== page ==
My youngest is a senior in high school, and our time together is coming to an end. This year, as she’s been applying to schools and waiting for college acceptance letters (fingers crossed), I’ve been keenly aware that my role in life – hers and mine — is about to shift dramatically. I’ve been soaking up all of our last moments together as mother and not-quite-yet-adult child.
Yesterday was one of them.
Like so many other high school seniors, my daughter has been anxious since she submitted her final college applications on December 1. Each day since the middle of last week, she’s asked me in a faux-casual voice, “Any college acceptance letters today?”
“No,” I’ve answered her each time. “But no rejections, either!” And we would smile at each other.
As several of her friends started hearing from schools right after Thanksgiving, I’ve reminded her, sometimes daily, that she was unlikely to hear from her December notification schools until mid-December. I’ve reminded her that she was going to get into many of the places to which she applied, and I’ve reminded myself that the waiting is the hardest part.
Yesterday my daughter worked after school. I was at my nephew’s bowling tournament two towns over. Our plan was for me to pick her up after work and take her to the diner for dinner since my husband is out of town on business.
Something told me to go home and check the mail, first.
I went right to the mailbox, the mailbox which has taunted us for the last week or so. It was already dark out and I could barely see. There were bills and holiday catalogs, and on the bottom, a thick, large envelope. My heart pounded. I checked to see – yes, it was from one of her colleges. Yes, it was likely a college acceptance.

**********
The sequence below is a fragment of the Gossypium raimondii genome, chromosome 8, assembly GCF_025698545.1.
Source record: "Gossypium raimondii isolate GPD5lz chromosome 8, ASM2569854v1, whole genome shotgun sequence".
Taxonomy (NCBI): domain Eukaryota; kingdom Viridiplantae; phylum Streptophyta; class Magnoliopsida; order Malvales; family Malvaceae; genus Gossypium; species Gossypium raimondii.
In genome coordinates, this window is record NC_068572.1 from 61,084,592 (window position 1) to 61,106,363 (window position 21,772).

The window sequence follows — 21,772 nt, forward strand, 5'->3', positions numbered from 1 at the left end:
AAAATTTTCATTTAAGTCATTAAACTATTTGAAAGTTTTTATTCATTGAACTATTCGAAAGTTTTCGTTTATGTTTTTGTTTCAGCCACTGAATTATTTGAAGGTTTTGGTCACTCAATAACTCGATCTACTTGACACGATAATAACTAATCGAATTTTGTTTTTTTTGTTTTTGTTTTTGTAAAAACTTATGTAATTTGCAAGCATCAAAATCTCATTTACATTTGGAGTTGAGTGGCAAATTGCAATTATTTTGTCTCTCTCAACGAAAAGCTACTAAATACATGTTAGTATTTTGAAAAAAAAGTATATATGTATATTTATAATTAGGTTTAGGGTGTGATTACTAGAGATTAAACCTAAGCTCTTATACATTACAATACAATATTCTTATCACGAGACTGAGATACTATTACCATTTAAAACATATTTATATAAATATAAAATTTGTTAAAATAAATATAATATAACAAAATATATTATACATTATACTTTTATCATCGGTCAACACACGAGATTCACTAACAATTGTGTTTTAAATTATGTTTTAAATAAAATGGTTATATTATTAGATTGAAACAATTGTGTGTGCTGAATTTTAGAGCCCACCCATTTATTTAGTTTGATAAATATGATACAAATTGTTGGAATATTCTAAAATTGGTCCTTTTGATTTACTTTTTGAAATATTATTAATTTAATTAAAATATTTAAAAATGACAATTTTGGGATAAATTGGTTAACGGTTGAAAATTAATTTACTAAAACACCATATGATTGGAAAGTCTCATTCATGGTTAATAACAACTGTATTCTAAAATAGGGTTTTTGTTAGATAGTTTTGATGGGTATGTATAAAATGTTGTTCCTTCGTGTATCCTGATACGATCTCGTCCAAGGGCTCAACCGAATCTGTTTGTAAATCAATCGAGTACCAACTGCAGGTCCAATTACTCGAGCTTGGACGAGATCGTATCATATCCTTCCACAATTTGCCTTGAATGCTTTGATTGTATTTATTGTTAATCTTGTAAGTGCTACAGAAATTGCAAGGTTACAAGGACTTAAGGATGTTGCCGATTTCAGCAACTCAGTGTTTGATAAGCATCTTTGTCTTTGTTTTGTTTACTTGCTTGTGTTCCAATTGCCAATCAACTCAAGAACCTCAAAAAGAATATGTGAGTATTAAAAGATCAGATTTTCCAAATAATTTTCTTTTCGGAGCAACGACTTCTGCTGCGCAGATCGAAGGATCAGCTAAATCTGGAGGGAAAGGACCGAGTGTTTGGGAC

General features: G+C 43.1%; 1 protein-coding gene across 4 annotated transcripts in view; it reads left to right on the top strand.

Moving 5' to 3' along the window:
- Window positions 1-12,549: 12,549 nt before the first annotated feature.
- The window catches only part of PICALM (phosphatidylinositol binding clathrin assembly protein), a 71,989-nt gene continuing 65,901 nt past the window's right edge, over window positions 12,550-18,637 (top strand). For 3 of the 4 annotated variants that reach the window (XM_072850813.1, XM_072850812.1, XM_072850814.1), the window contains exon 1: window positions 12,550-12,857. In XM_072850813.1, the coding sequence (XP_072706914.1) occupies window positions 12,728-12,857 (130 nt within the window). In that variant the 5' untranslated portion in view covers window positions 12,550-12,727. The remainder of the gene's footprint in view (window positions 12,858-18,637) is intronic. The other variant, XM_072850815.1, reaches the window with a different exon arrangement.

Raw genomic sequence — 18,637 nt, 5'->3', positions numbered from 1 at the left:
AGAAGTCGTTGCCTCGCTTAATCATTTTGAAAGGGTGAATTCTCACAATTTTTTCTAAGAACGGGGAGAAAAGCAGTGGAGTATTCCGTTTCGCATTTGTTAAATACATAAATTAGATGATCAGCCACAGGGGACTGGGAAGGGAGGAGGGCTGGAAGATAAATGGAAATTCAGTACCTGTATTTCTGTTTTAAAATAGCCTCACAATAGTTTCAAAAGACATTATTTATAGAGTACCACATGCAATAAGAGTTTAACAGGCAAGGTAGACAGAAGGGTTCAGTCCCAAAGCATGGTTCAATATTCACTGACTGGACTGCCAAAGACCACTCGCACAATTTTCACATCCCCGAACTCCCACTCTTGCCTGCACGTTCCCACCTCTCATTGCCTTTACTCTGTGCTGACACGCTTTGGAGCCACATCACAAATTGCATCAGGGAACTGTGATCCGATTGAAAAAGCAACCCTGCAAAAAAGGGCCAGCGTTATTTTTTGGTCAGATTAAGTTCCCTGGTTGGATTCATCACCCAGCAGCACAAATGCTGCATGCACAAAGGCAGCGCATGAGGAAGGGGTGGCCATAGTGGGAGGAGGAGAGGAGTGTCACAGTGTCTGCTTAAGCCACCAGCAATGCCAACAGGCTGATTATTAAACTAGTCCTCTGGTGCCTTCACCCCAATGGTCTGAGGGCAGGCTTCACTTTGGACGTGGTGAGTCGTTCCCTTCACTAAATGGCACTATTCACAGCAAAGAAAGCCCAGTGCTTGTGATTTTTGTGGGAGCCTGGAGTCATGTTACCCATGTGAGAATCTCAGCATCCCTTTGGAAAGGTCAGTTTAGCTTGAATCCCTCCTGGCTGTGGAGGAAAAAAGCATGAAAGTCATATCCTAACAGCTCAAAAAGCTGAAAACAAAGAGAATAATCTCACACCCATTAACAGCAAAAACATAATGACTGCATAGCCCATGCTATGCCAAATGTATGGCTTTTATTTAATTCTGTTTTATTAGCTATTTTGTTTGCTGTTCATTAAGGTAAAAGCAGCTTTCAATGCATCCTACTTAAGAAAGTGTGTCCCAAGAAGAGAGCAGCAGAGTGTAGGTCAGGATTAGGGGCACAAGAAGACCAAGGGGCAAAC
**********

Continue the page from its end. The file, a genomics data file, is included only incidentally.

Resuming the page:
I took a picture of the envelope and sent it to her. This is what she had asked me to do – if the envelope is thick, and she’s not at home, take a picture and send it to her. If it’s thin, don’t say a word. What if it wasn’t an acceptance? What if it was just a printed brochure? Then I was getting her excited for nothing. I drove to her job and waited; I typed another text quickly: “Not sure if it’s an acceptance. Might just be advertising.”
“Do you have it with you?” she texted back, and I imagined her anxiously waiting for the clock to turn to 5:30 so she could leave, and then jumping up, walking out as quickly as she could carry herself, her long brown hair swinging down her back.
“Of course!” I texted back. Because, of course. I smiled.
She was out just a few minutes later. She bounded into the car. I readied my camera. “Don’t take a picture,” she said, “yet.”
She opened the envelope. A huge smile broke out over her face, a smile of unadulterated joy that we really do see rarely from teenagers, of pure pleasure and relief and excitement all at once. “I got in!” she said as she scanned the letter. Underneath was an even better letter, offering her a scholarship. “Guess how much?” she asked, scanning that one, too, the smile only broadening.
I took pictures of her holding up her acceptance package and immediately texted and emailed them to my husband, her sister, away at college, and her aunt, uncle, and grandparents. During dinner, we talked about the school, the pros and cons. “I’m going somewhere next year!” she said.
I got to witness the moment that she received her first college acceptance. I got to see that first, bright, sunshine-y, pure look of joy on her face. Me. I am the luckiest mother in the world.
Judy Mollen Walters is the author of the novels The Place to Say Goodbye (2015), The Opposite of Normal (2014), and Child of Mine (2013), as well as the forthcoming Start at the Beginning (March, 2015). She is also an essayist who has published pieces on The Huffington Post, The Mid, Kveller, Writer Unboxed, and Beyond the Margins web sites, talking about life with teenagers as well as the writing life. She lives in New Jersey with her family and pet rabbit. She can be found on Facebook at judymollenwaltersauthor.